Miranda: Kirk Herbstreit?
Me: (jokingly, but knowing she wouldn’t ask for no reason) Yeah. Why, Miranda? Do you have a crush on him?
Miranda: A little bit! (A minute later, after Googling) Oh my gosh, he’s 42!

You can only imagine how adorable she found his reaction to last night’s earthquake in Stillwater, Oklahoma. “His eyes got so big!” she exclaimed. I know this video has made its way around the Twitters today, but I found it hilarious and had to include it anyway. (I’m so glad Yahoo!’s Graham Watson pointed out how long Fowler’s question was to begin with; the first time I watched it, I couldn’t believe how much he rambled. I wouldn’t have blamed Herbstreit for asking him to repeat it, even without the quake.)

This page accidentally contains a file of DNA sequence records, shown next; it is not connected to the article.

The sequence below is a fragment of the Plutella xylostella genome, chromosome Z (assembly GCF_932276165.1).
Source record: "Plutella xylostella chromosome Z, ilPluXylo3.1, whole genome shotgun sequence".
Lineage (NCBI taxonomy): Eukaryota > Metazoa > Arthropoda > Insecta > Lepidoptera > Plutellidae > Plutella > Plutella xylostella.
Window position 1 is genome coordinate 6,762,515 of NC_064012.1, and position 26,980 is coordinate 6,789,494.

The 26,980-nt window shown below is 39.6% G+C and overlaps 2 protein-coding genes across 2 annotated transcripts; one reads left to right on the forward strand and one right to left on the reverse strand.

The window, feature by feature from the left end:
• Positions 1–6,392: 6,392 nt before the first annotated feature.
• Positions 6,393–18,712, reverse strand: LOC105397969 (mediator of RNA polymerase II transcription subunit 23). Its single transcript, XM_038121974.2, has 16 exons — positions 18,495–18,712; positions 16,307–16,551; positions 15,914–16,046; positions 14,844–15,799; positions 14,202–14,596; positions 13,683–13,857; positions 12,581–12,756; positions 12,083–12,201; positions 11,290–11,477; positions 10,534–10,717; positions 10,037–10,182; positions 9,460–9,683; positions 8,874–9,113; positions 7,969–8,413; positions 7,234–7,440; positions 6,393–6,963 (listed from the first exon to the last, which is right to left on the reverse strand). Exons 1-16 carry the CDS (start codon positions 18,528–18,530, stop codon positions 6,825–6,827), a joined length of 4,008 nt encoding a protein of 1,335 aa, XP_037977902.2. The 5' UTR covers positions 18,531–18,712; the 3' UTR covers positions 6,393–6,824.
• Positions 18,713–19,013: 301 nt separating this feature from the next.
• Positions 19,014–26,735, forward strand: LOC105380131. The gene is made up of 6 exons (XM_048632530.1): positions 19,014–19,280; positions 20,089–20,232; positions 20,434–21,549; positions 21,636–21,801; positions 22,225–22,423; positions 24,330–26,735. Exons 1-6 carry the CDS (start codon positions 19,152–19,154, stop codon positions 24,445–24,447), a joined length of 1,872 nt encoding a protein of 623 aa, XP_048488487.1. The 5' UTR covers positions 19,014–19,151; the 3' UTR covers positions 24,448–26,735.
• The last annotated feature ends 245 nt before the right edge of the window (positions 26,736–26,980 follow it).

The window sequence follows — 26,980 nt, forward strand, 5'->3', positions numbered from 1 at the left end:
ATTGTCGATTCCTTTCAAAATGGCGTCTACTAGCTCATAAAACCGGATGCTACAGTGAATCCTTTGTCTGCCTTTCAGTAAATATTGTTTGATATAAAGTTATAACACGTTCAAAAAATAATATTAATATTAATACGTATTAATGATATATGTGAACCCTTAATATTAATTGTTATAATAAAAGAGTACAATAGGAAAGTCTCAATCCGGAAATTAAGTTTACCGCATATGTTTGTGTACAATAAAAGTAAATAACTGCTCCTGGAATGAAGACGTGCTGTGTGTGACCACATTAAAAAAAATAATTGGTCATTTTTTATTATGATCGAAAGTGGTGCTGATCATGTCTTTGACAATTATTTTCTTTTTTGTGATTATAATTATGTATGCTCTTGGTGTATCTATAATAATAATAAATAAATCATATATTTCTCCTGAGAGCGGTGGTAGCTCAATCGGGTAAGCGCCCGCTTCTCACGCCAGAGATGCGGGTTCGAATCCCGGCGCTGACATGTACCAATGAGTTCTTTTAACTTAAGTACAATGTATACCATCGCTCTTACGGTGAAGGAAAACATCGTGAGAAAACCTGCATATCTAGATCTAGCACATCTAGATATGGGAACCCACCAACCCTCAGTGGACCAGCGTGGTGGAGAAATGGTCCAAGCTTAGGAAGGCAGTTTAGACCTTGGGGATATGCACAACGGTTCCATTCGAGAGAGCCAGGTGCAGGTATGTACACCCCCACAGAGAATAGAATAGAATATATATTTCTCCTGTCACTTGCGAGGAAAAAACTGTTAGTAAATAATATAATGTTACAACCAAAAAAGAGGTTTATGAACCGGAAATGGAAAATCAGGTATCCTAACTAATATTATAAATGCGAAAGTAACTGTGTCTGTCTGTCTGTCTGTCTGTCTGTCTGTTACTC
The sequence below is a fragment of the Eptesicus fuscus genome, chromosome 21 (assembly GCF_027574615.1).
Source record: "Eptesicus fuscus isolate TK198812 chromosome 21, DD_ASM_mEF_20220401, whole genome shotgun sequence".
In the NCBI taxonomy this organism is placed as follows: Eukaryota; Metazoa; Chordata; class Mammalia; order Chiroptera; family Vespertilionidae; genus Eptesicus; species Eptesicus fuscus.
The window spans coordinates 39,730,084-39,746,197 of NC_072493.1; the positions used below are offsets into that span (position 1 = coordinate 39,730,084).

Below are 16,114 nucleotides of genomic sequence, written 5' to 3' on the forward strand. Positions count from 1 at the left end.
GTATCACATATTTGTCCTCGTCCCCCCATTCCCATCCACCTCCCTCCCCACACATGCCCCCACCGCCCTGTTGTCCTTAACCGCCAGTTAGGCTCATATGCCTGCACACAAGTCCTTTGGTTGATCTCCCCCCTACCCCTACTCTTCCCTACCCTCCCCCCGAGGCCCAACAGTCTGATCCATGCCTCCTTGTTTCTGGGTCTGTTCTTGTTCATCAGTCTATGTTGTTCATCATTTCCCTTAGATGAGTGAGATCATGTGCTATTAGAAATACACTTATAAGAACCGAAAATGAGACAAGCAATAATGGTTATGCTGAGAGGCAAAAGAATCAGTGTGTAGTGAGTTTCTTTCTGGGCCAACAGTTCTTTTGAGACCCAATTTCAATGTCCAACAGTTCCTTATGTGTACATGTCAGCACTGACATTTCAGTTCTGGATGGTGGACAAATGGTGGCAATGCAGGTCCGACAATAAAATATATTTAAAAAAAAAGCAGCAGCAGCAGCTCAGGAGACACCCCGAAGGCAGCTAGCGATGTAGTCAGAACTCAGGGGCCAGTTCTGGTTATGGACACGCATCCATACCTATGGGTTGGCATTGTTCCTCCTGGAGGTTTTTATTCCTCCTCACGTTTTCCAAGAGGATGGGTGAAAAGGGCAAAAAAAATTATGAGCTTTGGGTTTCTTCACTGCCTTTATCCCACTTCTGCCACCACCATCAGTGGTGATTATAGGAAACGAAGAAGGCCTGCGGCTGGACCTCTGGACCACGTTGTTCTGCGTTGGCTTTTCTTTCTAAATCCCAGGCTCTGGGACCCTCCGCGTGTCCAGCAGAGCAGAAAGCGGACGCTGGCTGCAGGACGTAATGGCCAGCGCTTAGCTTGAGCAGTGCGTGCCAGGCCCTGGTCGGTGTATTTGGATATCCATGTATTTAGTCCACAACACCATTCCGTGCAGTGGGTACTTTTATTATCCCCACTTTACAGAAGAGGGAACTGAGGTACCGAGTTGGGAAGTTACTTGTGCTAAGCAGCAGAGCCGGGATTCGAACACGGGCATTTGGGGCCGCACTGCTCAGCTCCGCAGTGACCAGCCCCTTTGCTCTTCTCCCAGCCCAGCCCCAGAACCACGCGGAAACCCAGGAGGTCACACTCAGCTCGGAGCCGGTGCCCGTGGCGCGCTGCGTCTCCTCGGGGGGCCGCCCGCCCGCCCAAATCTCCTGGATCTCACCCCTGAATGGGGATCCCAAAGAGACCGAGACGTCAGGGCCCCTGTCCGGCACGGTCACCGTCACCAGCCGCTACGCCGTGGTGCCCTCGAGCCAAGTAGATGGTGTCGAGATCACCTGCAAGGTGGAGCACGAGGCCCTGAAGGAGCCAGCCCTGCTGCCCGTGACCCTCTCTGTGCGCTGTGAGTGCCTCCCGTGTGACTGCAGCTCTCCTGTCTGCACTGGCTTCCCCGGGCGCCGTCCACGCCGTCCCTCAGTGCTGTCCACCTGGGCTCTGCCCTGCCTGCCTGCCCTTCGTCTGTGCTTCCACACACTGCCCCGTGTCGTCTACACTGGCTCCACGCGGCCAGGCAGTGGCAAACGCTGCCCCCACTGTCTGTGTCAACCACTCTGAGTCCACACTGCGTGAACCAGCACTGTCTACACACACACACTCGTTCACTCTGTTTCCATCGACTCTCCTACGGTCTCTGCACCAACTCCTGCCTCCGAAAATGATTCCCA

If you’d like to divulge your television broadcaster crush (mine is Brian Williams) or share any interesting tidbits or articles you read this week, I’d love to hear!

Nick Saban’s Concrete Approach to Tornado Recovery

Sadly, 2011 has been a year of destruction in the United States and across the world. An earthquake and tsunami caused massive devastation in Japan, and tornadoes have destroyed countless homes in the Southern and Midwestern United States.

In the wake of such tragedies, college football may seem like a small matter. Who cares about a game when lives have been torn apart? Well, the people of Tuscaloosa, Alabama, care. Football is bringing a broken community together, thanks in large part to University of Alabama head coach Nick Saban, whose recovery efforts serve as an example for athletes and coaches who want to make a real difference in their communities.